international date dial jewelry + macro lenses

art925-date-dials-2

Now busy with a toddler, making slow progress, I’m getting back into the studio little by little! Five recently completed pieces have been fabricated around the date dials of old watches – either the days of the week or the monthly date. With fewer and fewer people relying on their watches to keep track of the date, and more smartwatches on the market, these little hidden graphic gems may become obsolete soon.

art925-date-dials

All of these pieces are hand-made from sterling silver and resin, with bezel stone settings or brass details. The days of the week are printed in English, German, or Spanish. The German weekday pendant spins freely on an axis. Even though time has halted for these pieces, I wanted to make something kinetic that mimics the spinning of the dial inside the watch. The second pendant below is double-sided with the exposed watch gears visible. More examples of jewelry made with date dials and vintage watch parts can be seen here.

This is the first attempt photographing with lens adapters on my camera for macro focusing. Using a Sony A6000 with a standard E-mount 16-50mm f/3.5-5.6 OSS Retractable Zoom Lens, which provides a 35mm-equivalent focal length range of 24-75mm, I was unable to achieve enough of a close-range image of my jewelry. Sometimes photos shot from my Samsung smartphone came out better! Before investing hundreds of dollars in a new macro lens, I decided to try a lens adapter which enables you to convert almost any lens into a macro lens at a fraction of the cost while maintaining its original optical quality.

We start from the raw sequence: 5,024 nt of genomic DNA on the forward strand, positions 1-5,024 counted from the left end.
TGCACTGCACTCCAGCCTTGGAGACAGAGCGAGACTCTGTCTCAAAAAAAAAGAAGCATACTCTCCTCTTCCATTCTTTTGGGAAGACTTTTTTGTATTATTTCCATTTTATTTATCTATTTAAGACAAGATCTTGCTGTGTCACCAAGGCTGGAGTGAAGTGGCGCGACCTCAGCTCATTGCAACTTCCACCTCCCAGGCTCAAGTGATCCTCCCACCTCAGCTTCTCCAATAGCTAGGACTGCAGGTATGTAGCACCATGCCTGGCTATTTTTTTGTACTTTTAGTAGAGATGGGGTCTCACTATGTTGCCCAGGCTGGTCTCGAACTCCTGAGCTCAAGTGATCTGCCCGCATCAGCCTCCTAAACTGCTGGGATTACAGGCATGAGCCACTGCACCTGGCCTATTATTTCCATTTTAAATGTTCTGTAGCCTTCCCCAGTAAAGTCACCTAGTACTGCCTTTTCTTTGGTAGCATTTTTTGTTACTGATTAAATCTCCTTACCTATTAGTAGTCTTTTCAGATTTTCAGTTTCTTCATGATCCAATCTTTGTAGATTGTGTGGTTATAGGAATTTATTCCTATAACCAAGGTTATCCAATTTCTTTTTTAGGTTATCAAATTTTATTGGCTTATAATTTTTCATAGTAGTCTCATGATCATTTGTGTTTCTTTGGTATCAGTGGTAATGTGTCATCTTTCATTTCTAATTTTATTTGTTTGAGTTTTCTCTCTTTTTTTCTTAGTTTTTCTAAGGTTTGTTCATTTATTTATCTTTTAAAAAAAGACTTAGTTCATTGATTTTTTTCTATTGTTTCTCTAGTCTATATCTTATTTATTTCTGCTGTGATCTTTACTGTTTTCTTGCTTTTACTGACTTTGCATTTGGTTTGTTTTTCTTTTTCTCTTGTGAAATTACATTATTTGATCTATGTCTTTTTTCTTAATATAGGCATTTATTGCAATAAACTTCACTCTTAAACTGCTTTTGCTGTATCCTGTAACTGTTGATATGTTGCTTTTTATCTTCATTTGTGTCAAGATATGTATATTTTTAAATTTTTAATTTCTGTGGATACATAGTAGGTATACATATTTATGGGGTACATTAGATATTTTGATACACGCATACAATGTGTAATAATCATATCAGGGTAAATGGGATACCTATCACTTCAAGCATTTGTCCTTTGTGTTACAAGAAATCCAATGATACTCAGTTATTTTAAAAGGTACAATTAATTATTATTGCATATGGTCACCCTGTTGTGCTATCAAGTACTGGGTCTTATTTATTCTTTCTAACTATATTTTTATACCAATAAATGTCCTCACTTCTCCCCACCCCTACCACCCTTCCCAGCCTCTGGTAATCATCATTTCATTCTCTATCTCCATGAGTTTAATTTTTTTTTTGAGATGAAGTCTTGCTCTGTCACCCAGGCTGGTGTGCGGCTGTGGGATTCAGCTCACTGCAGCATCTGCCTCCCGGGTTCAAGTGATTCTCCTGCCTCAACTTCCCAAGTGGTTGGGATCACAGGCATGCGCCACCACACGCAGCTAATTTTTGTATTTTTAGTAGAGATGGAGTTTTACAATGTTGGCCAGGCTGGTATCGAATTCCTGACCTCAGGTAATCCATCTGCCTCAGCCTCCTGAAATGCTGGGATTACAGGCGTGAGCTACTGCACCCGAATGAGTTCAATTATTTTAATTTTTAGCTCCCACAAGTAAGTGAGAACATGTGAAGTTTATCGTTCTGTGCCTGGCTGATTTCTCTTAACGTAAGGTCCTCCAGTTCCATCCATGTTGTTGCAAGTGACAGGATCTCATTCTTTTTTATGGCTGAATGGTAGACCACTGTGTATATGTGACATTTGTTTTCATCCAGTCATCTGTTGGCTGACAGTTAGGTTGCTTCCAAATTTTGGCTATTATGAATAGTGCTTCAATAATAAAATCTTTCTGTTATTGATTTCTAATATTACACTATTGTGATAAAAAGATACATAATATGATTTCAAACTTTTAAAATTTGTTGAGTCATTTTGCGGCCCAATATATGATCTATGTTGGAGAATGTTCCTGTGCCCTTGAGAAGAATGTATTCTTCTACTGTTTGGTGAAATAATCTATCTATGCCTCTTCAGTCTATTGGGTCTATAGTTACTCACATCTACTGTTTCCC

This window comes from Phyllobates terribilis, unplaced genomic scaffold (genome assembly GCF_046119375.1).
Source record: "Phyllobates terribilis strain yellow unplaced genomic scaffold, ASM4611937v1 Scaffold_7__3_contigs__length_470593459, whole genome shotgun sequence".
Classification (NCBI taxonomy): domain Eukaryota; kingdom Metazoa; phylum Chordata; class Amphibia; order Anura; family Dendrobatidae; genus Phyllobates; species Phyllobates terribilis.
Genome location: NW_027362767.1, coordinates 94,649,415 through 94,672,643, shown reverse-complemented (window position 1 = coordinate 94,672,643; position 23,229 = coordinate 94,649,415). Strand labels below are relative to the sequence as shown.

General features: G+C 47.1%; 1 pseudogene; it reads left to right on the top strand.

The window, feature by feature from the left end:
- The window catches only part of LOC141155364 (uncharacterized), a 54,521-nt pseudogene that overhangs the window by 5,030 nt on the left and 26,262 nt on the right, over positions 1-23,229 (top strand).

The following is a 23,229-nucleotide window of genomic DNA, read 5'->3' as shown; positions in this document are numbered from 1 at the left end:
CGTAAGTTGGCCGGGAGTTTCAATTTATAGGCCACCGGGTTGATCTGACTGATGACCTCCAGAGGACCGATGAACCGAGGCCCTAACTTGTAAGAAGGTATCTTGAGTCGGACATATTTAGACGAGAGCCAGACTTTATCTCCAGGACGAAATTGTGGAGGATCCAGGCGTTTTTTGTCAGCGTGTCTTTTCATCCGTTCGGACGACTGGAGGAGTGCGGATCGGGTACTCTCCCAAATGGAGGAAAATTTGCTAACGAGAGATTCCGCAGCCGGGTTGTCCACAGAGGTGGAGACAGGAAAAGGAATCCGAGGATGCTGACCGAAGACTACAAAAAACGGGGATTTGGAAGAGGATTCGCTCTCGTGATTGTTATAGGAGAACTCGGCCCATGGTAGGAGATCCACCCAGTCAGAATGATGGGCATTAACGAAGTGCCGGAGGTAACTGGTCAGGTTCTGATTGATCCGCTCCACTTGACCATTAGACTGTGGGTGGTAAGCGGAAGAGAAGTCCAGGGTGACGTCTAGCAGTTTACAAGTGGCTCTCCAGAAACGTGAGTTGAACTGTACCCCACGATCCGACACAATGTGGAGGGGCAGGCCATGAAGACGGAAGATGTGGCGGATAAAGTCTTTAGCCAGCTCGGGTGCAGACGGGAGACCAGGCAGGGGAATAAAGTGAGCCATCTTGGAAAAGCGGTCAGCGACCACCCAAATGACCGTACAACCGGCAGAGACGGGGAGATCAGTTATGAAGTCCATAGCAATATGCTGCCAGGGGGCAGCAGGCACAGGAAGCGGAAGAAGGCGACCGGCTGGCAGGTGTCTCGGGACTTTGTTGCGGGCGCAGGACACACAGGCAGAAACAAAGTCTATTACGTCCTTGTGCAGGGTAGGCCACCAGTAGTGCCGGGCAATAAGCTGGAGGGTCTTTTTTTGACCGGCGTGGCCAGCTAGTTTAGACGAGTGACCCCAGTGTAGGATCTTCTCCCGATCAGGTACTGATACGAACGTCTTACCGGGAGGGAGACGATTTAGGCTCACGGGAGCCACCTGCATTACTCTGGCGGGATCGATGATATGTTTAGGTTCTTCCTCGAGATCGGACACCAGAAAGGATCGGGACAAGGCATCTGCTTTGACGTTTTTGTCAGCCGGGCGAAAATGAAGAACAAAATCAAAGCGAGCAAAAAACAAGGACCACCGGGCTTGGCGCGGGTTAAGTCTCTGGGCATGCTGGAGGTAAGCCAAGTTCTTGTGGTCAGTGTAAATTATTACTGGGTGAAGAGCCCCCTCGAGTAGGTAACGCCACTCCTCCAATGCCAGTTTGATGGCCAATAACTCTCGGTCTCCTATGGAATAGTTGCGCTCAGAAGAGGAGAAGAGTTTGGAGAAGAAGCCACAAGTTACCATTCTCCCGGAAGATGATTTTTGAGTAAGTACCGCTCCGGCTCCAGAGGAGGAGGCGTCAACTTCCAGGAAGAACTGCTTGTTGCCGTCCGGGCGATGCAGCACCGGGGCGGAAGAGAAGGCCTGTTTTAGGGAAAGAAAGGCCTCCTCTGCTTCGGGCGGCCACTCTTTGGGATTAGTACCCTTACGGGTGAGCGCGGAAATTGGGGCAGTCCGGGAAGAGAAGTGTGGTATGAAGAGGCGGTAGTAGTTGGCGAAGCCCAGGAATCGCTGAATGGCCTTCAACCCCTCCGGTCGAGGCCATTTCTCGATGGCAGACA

neewerI went with the Neewer Metal AF Auto-Focus Macro Extension Tube Set 10mm&16mm for Sony NEX E-Mount Camera. The extension tubes have no optics, but do have electronic contacts, allowing for the use of autofocus. They are mounted in between the camera body and lens to create more distance between the lens and image plane. By moving the lens further away from the film or CCD sensor in the camera, the lens is forced to focus much closer than normal. The greater the length of the extension tube, the closer the lens can focus. The exposure must be compensated as the extra length allows for less light to enter. I left the camera on automatic mode to see how it worked. Since I usually have to do some image processing in Photoshop anyway, I didn’t find the loss of light to be much of an inconvenience. The adapters are made of metal and snap on and off fairly easily. All in all, I am pleased with the focal range and ended up using only one extension rather than both, which actually proved to be too close.

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